Campaign of the Month: June 2012
Kumori - Journal Entry 4
Meditation on Mortality
The group had made camp in the lee of a low rise; the location had the twin advantages of offering a shelter from the wind, which had picked up as the sun had set, and hiding their fire from any wandering bands of bakemono who might otherwise have been drawn to it. Kumori was glad they could safely light a fire, as the wind carried a bitter chill, and despite a lack of snow the winter bit with no less force than it had in Minamoto Province back home. The folk of the Villa had been generous with what little food they had, so the company’s meal that night was better than a usual camp supper. Kumori found he had started to develop a taste for the strong flavors of Espasian food, and the garlic-heavy sausages and sharp, smoky cheese they had gotten filled the belly well after a day’s ride. He’d have liked to have a pickled plum, or a bowl of rice, or (since he was daydreaming, he might as well really go for it) a bottle of sake, but with a fire before him and food in his belly he had little to complain about.
…and yet, the complaints would not leave him alone. The wind carried grit on its shoulders, dust out of the depths of the badlands that got into everything. The same wind cut like the steel of a knife through gaps in armor to annoy the back of the neck and make one shiver. The ground was rocky and uneven, and even with his bedroll down, sitting was uncomfortable. Dorak sat on the far side of the fire, going over an accounting ledger of some kind, and his grumping about the poor reward they had received for killing the Bugbears grated on Kumori’s nerves. Dusky kept not-so-subtly trying to push him into another conversation about religion, and seemed hurt no matter how gently he tried to beg off.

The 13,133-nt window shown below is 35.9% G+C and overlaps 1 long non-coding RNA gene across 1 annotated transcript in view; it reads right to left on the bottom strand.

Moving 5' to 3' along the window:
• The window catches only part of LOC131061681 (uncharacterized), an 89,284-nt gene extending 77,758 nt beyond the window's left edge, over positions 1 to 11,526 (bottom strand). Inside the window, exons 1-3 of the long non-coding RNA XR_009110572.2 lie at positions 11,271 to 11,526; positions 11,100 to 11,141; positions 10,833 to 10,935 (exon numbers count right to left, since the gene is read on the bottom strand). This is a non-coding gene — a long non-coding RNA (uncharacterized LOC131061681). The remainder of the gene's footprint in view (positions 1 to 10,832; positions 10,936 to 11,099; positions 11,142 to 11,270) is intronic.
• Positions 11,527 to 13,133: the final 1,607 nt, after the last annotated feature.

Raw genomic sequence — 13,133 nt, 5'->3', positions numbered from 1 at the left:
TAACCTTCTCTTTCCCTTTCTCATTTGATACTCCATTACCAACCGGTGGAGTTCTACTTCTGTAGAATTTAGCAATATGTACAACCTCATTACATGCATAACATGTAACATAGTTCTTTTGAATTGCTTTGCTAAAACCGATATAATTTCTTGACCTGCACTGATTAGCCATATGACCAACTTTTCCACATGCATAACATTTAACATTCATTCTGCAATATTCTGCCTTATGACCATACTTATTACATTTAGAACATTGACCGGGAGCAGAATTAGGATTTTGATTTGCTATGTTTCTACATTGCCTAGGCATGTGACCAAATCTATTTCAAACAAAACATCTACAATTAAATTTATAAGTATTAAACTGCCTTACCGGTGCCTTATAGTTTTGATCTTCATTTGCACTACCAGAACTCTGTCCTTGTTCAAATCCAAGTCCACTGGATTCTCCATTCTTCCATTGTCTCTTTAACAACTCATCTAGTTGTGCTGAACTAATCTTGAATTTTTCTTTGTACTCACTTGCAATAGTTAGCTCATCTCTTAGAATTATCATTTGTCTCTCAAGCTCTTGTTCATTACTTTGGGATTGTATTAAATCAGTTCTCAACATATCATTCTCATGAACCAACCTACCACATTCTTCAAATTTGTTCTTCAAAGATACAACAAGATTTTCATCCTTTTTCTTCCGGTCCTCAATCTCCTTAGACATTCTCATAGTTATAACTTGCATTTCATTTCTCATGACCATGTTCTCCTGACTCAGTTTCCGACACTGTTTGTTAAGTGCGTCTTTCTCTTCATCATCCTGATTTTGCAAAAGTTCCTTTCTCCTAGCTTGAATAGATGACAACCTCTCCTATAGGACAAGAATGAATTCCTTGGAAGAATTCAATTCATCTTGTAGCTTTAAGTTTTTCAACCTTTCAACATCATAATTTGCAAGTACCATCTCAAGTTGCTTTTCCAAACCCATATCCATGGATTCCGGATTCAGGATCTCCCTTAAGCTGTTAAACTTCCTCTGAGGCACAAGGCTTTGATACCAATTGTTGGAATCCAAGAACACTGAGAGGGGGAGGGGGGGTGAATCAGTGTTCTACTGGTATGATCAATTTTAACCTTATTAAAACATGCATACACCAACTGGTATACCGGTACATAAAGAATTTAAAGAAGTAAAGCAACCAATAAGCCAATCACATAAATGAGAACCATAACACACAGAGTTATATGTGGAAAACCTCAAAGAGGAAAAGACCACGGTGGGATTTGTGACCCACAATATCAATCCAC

It all made him feel more like a vagrant, uncultured ronin than a true samurai, who was supposed to be above such things. He realized with a start that he was rummaging in his pack for another sausage, trying to feed his belly rather than working to calm his mind. He pulled his hand from the bag with a guilty jerk, and frowned thoughtfully. Iz, sitting beside him, noticed, but said nothing. Her interest was piqued, however, and she watched with fascination as he reached to his belt and removed his rosary. He shifted to sit in the lotus position, clutched the rosary in his left hand, and closed his eyes.
He breathed deeply, focusing first on the warmth of the fire radiating on his face and hands. He remembered a skirmish years before, one he’d fought in just after his manhood ceremony, in which he had been struck by a fire arrow. The arrow had struck him in the left arm, and the pain had been like nothing he had known before that moment. He remembered it, and thought of being struck by not one, but many arrows at once…
“Kumori?” Iz asked in a whisper, as though afraid to speak to him. He opened his eyes, and regarded her expressionlessly.
“What are you doing?”